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merry andrew

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About merry andrew

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    (2) Evoker

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    Yakima
  1. I don't know much about those other programs, sorry. I don't really understand why you need to graduate from a school in the U.S. in order to get a job with a U.S. company... it seems to me that most companies are just going to care about whether or not you can do the work. That's what you'll get told at DigiPen, anyway. A degree means almost nothing compared to a portfolio. From what I can tell, a degree doesn't mean that you can do the work, it just means that you know how to finish something, have potential, and have been exposed to certain ideas. If you really want to impress people, do your own research and make some demos (for anything... graphics, physics, ai, etc.) so people can see what you're capable of. If you're almost done with a CS degree, I'm assuming you have the knowledge to start learning game programming. Forgive me if you've already worked on game projects, but if not, at least please poke around the Internet and see if you can muster up a demo by yourself before you ship yourself off to a school. Go ahead and apply, but really try to get familiar with the practices before you make a choice, as I think such knowledge will help you with your choice.
  2. Any MS degree you get won't matter much unless you've learned to teach yourself things. gamedev.net is a good resource. DigiPen's Master's program is pretty young, they may have one set of few graduates at this point. I went there for two years (for the BS degree) expecting to be taught game programming from the ground up, and found myself bored with most of lectures, failing my classes due to a lack of interest, and learning almost everything from the Internet. I'd only recommend the school if the tuition won't hurt much, you're comfortable teaching yourself things, you want to be in an environment where everyone is a game developer, and you just really really really want to go to school next to Nintendo. Overall it was a good experience for me because now I'm really comfortable learning programming from Internet resources and I don't feel the dire need to pay anyone for instruction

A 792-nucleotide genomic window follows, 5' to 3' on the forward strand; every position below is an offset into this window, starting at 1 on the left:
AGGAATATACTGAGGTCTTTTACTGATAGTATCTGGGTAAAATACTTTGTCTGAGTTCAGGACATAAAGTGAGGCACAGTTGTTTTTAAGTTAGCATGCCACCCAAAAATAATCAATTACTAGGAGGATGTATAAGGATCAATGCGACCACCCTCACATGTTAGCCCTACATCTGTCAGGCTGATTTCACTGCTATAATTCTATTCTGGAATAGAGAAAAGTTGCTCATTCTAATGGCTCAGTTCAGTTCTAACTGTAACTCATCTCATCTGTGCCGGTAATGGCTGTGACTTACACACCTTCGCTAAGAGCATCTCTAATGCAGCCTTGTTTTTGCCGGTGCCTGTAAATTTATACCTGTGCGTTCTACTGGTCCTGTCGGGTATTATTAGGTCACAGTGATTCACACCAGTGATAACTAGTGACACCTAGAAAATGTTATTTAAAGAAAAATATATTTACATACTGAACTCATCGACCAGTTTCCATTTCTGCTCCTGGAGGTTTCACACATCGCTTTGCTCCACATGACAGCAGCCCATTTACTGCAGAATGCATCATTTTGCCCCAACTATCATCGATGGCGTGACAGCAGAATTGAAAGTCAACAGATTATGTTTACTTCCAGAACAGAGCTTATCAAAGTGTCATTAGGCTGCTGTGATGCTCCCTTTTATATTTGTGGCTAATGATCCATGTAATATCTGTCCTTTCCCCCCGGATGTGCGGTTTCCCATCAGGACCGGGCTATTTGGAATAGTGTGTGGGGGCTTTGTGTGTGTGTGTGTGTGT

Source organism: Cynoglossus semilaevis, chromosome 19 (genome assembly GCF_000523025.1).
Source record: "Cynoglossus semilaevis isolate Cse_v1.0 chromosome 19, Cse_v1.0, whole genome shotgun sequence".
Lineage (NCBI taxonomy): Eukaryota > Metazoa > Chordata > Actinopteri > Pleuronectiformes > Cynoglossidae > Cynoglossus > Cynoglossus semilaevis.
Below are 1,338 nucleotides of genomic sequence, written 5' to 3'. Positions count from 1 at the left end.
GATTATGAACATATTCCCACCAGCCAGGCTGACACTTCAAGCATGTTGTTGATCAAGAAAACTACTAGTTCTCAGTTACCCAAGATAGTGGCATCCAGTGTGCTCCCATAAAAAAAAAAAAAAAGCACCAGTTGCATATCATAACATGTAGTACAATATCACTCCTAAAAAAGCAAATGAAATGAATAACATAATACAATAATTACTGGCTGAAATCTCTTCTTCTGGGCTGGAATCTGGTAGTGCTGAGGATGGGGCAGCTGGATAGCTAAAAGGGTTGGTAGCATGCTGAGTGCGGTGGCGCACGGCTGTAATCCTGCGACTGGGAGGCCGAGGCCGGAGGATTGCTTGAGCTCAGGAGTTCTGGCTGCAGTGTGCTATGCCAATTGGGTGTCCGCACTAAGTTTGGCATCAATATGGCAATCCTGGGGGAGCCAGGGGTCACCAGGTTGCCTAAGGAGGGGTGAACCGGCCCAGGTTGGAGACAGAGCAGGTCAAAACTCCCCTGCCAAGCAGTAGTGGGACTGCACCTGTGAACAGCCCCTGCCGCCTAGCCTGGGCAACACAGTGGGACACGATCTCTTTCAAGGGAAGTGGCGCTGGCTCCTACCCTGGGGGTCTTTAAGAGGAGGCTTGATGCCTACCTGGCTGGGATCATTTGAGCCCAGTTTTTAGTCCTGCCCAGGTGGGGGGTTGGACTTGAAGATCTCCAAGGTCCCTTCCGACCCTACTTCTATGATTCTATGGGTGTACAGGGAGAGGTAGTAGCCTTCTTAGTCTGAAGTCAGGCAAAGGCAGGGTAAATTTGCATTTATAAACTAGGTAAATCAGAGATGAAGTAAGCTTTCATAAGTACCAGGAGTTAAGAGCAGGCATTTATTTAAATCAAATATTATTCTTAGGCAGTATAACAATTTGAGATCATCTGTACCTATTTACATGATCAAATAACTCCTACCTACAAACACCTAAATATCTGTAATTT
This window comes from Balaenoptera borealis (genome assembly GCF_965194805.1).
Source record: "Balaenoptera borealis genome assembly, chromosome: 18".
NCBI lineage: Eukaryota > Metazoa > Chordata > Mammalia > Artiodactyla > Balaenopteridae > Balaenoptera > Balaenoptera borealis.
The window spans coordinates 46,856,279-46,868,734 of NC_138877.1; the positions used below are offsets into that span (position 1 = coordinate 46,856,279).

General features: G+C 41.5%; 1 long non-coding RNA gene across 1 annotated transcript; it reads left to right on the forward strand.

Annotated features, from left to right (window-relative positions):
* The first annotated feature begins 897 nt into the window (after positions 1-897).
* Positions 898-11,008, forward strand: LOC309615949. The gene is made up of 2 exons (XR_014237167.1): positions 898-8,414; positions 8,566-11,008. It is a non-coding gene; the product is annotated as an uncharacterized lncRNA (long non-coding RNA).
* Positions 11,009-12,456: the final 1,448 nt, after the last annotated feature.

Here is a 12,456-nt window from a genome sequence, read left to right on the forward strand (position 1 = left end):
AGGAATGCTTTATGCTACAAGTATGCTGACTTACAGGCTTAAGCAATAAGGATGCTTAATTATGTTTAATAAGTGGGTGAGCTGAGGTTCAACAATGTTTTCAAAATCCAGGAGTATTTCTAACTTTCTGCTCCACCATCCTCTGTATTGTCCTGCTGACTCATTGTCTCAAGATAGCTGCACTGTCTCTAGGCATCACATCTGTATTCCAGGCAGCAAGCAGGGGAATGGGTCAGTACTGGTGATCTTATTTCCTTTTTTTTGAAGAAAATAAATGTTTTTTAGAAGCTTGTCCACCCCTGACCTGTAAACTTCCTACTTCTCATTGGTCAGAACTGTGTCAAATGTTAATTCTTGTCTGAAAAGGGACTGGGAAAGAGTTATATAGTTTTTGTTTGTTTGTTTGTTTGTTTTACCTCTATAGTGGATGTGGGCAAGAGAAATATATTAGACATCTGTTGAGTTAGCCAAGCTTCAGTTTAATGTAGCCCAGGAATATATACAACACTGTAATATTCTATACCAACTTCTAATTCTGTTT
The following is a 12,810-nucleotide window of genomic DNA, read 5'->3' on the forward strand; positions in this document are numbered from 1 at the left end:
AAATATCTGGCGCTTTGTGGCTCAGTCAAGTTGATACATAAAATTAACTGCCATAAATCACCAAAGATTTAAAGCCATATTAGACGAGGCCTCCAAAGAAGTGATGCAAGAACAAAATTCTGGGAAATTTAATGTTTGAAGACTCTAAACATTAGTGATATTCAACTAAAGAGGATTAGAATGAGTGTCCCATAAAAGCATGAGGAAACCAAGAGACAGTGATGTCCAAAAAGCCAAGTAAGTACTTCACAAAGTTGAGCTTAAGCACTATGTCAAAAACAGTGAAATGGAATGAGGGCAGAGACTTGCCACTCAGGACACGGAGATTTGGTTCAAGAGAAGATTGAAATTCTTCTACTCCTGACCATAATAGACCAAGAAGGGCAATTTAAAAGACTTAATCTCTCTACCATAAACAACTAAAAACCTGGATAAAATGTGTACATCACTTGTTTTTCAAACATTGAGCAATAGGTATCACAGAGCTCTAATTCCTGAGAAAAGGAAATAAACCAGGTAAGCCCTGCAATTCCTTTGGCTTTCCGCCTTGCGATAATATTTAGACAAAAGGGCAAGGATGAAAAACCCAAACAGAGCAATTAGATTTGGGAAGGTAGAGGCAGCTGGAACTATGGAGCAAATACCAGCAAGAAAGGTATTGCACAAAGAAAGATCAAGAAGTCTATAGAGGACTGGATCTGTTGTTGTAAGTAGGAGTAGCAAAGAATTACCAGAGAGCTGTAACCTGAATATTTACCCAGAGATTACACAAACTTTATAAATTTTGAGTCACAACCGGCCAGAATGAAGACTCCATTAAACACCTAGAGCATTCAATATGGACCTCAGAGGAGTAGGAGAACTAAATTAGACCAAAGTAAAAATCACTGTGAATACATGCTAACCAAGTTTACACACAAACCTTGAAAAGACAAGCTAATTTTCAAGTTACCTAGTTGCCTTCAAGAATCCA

3. I just started my second year yesterday; the lifetyle was a huge adjustment for me, so I still haven't completed two of the freshman classes, but I'm feeling a lot more comfortable than I did last year. I'll definitely let you know if I reach a total dead end. Thanks
  4. There's a master's program now, and I've heard that they're planning to have a Ph.D program also. I know this doesn't have a whole lot to do with programming, but those Dr. Jahn spell videos are awesome.
  5. Your just mad because he's a beefcake.
  6. It helps if you can efficiently communicate the results of your testing.
  7. I watched the first few episodes last night, it's not that bad. I'll probably like it quite a bit after a few more episodes.
  8. Cameron and Vala (Crichton & Aeryn for Farscape fans). I gotta admit I teared up a little when they had their first few lines together :'(
  9. That wasn't a developer post. The developer referred you to the sticky thread in this forum about programming.
  10. Maybe your reading comprehension is not the best. <{POST_SNAPBACK}> Obviously
  11. I talked to a few branches before I came to DigiPen; they didn't seem to have anything that specific.
  12. Er, that's about becoming a designer, which sort of a different field.
  13. Yes, that's how consoles and tools and stuff are made. It'll probably make learning high-level languages pretty easy for you, also.
  14. I have it, I just haven't played it much yet (replaying KOTORII for some reason, ha). BF1942 gave me some of my greatest gaming moments... I don't see why BF2 won't pile on some great ones also.
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